Another by-product of turbo-charged wheel-chairing is the realisation that not all areas are as accessible as they should be. It is all very well thinking ‘Have Wheelchair- Will Travel’ but the practicalities are often somewhat different. Busy and bustling shops often build displays right in the middle of what you anticipated would be a right of way. I have become adept at manoeuvring around these obstacles with such skill that I often do it at speed and see a quivering sales-assistant visibly unnerved.

While in Eastbourne I like to do some photography which usually is fine but with the inclement weather, this too proved to be challenging.  Why would I even bother studying how to produce a complicated yet stunning misty lens effect using neutral density filters when all I had to do was to forget to clean the damp lens ! It’s a no-brainer.

 

Copyright © IanmAllan 2017

 

High Noon in Eastbourne (part 1)

The minibus screeched to a halt outside our Eastbourne Hotel. I was shaken but as far as I could tell my wheelchair was still in one piece. The hotel occupied a prime seafront site overlooking the promenade gardens, the beach-huts and a flock of screeching seagulls.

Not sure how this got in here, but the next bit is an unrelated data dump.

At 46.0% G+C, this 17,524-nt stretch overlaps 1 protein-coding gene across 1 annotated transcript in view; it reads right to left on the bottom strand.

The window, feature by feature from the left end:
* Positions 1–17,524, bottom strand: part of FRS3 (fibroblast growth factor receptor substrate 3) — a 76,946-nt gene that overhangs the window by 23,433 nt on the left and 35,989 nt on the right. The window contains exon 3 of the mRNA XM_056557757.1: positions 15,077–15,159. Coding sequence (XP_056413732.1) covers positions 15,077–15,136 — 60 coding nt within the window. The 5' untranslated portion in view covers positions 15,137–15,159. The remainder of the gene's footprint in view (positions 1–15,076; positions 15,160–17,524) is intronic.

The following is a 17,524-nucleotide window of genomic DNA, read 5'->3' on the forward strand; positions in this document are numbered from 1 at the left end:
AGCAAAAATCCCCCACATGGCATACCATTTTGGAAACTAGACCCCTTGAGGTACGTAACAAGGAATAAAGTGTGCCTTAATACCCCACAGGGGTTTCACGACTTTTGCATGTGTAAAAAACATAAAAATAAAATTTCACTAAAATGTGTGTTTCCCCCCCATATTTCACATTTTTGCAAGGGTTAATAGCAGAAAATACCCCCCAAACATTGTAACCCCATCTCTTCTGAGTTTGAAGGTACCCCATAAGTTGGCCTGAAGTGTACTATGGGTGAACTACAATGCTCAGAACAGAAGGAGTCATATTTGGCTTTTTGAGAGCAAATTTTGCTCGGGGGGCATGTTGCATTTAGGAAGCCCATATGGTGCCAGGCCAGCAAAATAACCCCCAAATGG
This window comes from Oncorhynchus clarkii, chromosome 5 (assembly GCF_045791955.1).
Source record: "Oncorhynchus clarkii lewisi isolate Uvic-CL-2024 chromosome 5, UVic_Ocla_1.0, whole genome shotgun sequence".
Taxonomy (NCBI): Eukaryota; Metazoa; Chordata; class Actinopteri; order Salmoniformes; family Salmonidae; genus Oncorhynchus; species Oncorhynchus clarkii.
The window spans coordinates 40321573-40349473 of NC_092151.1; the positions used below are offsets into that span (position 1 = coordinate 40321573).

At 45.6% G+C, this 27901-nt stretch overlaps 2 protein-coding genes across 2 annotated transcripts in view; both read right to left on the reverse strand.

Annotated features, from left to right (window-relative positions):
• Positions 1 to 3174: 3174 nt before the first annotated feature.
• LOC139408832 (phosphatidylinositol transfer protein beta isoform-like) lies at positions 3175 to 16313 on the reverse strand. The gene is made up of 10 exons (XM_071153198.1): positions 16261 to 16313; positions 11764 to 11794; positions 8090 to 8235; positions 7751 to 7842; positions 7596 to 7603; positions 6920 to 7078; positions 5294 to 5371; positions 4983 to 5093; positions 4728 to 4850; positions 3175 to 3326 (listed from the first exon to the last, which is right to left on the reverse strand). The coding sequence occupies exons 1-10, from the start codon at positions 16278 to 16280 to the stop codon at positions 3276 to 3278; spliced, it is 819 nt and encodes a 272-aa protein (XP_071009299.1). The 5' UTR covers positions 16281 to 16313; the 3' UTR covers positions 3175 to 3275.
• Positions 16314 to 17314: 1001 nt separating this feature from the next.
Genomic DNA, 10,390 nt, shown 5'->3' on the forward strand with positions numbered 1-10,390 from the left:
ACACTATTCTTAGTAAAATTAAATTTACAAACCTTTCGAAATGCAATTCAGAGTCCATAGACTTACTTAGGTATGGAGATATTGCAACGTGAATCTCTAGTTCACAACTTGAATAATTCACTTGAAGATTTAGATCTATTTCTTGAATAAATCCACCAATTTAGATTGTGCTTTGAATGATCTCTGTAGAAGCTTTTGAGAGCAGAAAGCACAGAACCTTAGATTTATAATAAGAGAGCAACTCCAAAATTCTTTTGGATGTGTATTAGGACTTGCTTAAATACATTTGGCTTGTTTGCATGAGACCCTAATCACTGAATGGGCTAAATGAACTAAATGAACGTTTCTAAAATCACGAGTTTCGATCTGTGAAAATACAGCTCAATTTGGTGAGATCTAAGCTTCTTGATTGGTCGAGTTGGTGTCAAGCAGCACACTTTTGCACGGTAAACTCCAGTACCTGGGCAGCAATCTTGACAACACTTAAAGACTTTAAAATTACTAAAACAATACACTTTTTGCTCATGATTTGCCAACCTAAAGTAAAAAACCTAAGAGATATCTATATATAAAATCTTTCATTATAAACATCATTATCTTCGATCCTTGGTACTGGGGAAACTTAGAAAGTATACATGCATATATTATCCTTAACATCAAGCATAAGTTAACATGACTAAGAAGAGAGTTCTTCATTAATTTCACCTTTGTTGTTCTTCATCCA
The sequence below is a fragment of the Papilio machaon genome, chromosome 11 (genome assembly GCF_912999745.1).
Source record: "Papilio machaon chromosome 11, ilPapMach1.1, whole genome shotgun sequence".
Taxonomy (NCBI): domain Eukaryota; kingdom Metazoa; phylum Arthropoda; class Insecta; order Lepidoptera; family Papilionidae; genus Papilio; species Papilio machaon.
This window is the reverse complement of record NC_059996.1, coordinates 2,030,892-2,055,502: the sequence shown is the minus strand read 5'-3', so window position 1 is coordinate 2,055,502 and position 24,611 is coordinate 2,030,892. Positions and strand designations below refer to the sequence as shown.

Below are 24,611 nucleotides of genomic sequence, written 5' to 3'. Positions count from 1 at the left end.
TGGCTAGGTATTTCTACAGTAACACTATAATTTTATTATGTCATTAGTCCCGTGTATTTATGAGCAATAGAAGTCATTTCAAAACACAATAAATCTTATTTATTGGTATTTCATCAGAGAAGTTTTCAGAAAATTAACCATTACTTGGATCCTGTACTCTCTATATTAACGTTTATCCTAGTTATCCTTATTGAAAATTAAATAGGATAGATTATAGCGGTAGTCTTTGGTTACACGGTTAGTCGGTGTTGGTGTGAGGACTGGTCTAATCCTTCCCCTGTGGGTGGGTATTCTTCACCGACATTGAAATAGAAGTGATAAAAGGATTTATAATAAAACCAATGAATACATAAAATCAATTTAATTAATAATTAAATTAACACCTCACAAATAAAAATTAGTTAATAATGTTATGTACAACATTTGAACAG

Checking in we were shown our room which had been described as disabled friendly. This basically means that the bedroom part is the size of a broom-cupboard while the en-suite shower room is the size of the banqueting hall at Hogwarts. It has to be said that I didn’t know whether to shower, play water polo or quidditch .

During previous visits to the town I had become accustomed to the well positioned dropped kerbs enabling a reasonably safe transition from pavement to crossing the road. Unfortunately, due to financial cutbacks or global warming such provision is no longer guaranteed to be safe or indeed in place at all. As the pavement or road crumbles the resulting trench can produce a health and safety hazard of alarming proportions.

Crumbling pavements and roads are by no means the only problems I encountered. By far the most exciting challenge was avoiding trees which grew out of the pavement with such vigour that the roots had lifted the paving which now had seriously lifted cracks in it.

Having pressed the button and seen the green man I launched myself off the kerb onto the zebra crossing by an impressive shifting of bodyweight I embarked on this near death experience. Instead of hearing continual bleeping while crossing the road it would be far more fun to listen to the theme tune of ‘High Noon’ and a great deal more apt as one becomes a moving target.